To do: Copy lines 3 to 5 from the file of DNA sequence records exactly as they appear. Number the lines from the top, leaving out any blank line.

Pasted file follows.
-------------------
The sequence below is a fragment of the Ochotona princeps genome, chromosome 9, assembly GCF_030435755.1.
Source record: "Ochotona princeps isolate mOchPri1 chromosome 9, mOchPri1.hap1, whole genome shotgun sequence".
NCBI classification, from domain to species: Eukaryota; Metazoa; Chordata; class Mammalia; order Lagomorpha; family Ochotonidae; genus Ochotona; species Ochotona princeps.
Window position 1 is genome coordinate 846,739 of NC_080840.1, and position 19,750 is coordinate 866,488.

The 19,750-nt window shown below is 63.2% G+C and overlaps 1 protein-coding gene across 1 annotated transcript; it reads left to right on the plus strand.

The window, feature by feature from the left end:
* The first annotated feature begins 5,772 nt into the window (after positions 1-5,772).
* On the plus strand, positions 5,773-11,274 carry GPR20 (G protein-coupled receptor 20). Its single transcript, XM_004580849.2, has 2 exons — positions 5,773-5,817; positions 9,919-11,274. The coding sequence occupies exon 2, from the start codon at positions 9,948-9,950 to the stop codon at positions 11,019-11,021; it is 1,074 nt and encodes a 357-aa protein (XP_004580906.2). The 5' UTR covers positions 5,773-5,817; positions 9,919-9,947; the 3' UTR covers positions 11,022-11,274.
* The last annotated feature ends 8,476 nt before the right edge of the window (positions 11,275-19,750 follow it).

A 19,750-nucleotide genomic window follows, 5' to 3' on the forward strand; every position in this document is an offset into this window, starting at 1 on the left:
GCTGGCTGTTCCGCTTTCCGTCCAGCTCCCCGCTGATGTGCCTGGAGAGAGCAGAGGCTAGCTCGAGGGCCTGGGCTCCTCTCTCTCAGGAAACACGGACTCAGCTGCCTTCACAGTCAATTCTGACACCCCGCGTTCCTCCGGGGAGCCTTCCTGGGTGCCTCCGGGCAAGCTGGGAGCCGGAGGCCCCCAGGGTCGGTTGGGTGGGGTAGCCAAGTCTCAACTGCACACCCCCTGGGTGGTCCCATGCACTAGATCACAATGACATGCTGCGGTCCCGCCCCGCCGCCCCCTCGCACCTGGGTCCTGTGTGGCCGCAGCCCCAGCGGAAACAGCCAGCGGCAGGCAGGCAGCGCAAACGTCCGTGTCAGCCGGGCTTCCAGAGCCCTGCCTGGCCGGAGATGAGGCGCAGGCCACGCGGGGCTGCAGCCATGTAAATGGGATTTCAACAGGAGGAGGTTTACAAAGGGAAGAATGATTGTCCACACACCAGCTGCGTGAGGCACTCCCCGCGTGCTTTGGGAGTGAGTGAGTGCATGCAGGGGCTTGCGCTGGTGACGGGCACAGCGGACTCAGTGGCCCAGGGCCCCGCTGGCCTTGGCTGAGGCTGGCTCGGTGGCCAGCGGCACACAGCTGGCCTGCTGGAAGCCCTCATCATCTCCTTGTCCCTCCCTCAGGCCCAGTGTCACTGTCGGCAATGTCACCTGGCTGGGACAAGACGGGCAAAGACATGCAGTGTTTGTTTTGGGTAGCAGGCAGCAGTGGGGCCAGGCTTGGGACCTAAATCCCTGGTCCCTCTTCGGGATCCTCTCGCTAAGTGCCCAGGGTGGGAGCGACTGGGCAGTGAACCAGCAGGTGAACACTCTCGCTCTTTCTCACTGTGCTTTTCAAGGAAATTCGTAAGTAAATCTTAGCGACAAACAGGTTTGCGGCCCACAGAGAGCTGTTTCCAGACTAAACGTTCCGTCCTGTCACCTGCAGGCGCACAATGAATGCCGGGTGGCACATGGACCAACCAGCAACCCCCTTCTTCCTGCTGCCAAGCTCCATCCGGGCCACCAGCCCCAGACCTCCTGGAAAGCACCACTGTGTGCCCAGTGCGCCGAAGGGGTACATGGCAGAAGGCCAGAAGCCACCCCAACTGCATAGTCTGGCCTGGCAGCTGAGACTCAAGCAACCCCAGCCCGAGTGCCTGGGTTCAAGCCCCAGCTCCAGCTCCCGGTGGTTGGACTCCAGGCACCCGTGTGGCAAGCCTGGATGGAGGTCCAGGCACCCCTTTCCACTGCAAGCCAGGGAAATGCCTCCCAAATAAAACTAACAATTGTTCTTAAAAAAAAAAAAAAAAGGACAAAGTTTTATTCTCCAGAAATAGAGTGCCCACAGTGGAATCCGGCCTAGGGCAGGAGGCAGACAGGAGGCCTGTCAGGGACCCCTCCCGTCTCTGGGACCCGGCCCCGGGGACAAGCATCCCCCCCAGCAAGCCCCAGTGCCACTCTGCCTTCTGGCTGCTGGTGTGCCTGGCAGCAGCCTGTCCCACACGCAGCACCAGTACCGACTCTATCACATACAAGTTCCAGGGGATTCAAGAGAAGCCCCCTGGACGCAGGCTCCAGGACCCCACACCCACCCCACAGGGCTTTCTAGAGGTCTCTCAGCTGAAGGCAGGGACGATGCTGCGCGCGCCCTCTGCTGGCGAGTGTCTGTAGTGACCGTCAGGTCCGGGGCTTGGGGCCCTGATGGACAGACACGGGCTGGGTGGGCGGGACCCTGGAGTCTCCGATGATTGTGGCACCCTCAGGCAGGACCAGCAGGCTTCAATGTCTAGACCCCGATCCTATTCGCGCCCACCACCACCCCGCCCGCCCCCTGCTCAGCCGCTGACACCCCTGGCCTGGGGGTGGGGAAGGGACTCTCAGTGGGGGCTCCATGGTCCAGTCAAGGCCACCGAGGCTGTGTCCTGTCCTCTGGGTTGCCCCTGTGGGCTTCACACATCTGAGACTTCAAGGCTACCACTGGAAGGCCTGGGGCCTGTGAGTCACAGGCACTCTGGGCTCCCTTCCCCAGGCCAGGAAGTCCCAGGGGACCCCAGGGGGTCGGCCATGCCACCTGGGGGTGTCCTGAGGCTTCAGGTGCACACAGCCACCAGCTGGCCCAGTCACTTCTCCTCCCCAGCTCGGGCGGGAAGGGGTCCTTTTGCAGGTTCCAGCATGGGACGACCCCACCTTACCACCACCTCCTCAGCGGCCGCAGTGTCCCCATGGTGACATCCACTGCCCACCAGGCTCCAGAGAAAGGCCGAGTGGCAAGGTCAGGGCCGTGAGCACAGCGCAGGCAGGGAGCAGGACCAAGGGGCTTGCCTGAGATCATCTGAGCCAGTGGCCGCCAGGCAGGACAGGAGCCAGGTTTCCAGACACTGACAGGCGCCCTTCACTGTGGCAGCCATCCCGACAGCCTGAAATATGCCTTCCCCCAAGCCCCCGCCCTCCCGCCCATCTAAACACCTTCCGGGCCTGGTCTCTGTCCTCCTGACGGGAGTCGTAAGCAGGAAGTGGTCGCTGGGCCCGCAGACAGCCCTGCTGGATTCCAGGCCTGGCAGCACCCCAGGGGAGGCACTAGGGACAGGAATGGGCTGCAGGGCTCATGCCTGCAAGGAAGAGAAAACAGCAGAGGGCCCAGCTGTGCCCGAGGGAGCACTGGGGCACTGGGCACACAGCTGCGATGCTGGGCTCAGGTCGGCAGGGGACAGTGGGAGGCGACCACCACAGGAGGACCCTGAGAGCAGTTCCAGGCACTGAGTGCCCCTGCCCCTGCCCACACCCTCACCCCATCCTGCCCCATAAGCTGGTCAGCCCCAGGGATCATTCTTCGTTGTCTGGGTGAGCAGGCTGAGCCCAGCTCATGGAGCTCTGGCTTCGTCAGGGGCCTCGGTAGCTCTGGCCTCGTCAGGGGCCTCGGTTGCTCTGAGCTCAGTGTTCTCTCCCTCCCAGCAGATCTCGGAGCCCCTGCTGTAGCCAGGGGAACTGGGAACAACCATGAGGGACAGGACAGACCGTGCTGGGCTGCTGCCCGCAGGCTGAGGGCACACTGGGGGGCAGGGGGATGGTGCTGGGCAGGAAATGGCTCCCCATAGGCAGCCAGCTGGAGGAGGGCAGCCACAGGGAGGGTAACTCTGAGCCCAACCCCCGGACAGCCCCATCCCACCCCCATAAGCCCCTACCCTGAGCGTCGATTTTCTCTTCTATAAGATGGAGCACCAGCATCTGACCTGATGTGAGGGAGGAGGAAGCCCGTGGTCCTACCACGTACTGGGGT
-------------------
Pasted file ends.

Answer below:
NCBI classification, from domain to species: Eukaryota; Metazoa; Chordata; class Mammalia; order Lagomorpha; family Ochotonidae; genus Ochotona; species Ochotona princeps.
Window position 1 is genome coordinate 846,739 of NC_080840.1, and position 19,750 is coordinate 866,488.

The 19,750-nt window shown below is 63.2% G+C and overlaps 1 protein-coding gene across 1 annotated transcript; it reads left to right on the plus strand.